For inexperienced investors with little knowledge about the investment process, it may be important to invest in funds that do not require much maintenance. Now, a researcher at the University of Missouri has found that investors with less investment knowledge are more likely to invest in target-date funds (TDFs). Michael Guillemette, an assistant professor of personal financial planning in the MU College of Human Environmental Sciences, says this is a positive trend which will help inexperienced investors invest safely without risking significant losses based on their lack of knowledge.
'If a potential investor without experience or knowledge is looking to invest in the stock market in order to build retirement wealth, it is not advisable for them to jump in and start investing in individual stocks, since they will be more likely to make investment mistakes,' Guillemette said. 'Target-date funds allow these unsophisticated investors to enter the investment world in a way that minimizes the opportunities for them to make mistakes.'
Target-date funds, which were endorsed by Congress in the Pension Protection Act of 2006, are also known as life-cycle funds. This means that TDFs change their asset mix of stocks and bonds based on the age of the investor. An investor simply begins putting money into the fund at a certain age, and as that person ages, the TDF invests in a greater percentage of bonds to better suit that person's stage of life as they approach retirement. Guillemette says this is a safe, middle-of-the-road option for people who want to save and invest for retirement but lack knowledge of the investment world.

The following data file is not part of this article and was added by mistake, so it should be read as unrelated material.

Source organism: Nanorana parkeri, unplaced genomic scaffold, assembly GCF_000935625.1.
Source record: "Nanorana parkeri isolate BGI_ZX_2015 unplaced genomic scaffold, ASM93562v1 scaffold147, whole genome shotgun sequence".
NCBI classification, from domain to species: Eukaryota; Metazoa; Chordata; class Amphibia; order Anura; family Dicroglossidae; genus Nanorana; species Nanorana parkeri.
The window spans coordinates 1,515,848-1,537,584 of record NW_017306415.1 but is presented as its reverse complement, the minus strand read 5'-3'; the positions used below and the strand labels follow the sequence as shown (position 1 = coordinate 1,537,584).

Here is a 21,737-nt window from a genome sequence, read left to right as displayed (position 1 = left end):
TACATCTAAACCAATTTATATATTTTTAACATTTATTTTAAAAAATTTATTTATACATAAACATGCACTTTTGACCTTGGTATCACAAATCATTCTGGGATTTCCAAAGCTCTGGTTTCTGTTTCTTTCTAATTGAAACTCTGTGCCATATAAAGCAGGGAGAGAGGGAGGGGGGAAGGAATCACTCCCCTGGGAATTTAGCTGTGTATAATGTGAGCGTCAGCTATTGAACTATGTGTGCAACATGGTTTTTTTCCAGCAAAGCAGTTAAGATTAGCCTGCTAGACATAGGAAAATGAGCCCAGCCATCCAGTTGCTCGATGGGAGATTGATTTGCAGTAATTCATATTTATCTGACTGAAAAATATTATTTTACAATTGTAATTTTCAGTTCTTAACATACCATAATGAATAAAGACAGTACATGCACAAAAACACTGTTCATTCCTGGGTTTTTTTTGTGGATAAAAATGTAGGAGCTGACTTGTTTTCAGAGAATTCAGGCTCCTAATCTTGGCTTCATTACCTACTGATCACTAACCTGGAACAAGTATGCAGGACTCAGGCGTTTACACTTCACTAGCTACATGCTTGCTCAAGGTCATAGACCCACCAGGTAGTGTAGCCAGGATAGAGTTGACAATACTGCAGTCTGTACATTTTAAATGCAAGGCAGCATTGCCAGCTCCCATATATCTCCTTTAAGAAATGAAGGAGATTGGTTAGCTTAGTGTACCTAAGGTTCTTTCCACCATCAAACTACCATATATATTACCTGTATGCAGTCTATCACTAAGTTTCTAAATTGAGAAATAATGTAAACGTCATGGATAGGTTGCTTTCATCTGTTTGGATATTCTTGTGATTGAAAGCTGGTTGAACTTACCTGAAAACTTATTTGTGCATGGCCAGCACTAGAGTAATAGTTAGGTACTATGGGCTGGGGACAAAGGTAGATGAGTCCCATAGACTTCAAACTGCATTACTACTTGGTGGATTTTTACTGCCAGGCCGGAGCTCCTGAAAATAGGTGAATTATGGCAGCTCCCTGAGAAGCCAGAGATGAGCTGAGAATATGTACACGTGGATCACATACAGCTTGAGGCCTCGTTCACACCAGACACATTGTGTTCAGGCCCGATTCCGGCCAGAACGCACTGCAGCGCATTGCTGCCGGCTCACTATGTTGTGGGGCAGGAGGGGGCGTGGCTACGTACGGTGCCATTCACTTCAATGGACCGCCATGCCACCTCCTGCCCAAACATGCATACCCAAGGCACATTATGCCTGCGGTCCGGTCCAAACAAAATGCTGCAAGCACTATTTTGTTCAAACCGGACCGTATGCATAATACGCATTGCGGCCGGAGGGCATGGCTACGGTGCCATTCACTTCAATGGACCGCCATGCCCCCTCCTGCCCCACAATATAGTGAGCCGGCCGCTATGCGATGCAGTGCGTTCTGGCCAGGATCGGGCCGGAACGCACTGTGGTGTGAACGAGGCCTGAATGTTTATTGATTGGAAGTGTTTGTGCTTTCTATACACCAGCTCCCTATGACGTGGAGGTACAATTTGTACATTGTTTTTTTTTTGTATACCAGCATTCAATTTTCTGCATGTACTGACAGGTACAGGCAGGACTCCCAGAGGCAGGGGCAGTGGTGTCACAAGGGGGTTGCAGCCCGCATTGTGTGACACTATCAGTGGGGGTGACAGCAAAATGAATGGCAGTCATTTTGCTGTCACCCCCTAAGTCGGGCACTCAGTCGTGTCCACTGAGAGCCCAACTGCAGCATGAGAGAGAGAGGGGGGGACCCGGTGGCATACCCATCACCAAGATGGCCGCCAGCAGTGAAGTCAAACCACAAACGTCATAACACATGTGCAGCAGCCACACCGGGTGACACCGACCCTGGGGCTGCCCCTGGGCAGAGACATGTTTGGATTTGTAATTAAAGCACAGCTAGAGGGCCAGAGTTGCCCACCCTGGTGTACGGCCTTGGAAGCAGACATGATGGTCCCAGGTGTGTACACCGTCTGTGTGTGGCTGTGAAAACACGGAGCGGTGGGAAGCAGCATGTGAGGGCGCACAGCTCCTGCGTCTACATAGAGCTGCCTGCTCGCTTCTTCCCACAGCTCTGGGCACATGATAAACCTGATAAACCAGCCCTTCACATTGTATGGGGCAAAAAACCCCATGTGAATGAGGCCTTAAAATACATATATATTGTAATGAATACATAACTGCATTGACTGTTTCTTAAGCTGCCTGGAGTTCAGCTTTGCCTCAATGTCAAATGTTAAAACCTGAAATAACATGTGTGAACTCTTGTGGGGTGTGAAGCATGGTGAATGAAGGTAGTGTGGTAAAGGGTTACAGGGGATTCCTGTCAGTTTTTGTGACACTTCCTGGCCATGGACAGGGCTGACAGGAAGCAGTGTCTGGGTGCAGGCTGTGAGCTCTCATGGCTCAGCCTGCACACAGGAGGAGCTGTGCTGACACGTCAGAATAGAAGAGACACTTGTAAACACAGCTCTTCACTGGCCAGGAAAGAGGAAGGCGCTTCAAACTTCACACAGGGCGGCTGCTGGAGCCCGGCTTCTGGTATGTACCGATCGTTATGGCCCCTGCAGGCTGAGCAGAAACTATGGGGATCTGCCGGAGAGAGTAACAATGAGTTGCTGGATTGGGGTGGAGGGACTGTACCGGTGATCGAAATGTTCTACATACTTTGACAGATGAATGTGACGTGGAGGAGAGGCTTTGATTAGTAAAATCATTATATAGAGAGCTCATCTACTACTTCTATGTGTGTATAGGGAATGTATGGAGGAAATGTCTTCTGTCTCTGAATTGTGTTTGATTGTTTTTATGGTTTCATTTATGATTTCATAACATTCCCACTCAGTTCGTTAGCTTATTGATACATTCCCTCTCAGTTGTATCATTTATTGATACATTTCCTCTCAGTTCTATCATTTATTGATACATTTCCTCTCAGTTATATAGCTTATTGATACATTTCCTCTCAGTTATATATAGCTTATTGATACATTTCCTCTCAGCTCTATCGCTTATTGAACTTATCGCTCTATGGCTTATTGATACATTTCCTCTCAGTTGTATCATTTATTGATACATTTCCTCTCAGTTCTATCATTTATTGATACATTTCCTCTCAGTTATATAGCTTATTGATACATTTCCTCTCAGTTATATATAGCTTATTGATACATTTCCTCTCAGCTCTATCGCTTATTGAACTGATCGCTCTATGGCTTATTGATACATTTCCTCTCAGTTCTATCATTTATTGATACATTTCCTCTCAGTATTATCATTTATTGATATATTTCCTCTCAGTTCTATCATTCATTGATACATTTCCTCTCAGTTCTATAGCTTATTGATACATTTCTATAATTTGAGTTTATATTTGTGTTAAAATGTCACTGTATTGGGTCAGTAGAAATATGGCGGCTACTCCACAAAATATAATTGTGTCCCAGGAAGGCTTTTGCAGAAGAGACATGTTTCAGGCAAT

'TDFs are sound strategy for unsophisticated investors because they basically put the investing on auto-pilot,' said Guillemette, who also is a certified financial planner. 'As a person advances in their career and gets closer to retirement, they will want to begin to take less risk with their retirement funds. TDFs do this automatically so that investors do not have to worry about making those changes themselves.'
For his study, published in The Journal of Retirement, Guillemette, Terrance Martin, an assistant professor at the University of Texas-Pan American, and Philip Gibson, an assistant professor at Winthrop University, examined data from the National Financial Capability Study, which was commissioned by the Financial Industry Regulatory Authority, and found that 'unsophisticated investors,' or investors who lack investment knowledge, were 22 percent more likely to invest in TDFs than sophisticated investors.
'The average investor, who lacks a strong understanding of best practices for investing, is going to make a host of investment mistakes,' Guillemette said. 'TDFs help minimize those mistakes by doing the legwork for the investors, so this trend we identified is great news, especially for those who have already been investing in TDFs for several years.'
Guillemette says that TDFs are not optimal in terms of maximizing potential investment returns and recommends that both inexperienced and experienced investors should seek advice from a certified financial planner who is held to a fiduciary standard, in order to protect themselves from behavioral biases. He says the next best alternative is probably TDFs, especially for unsophisticated investors.
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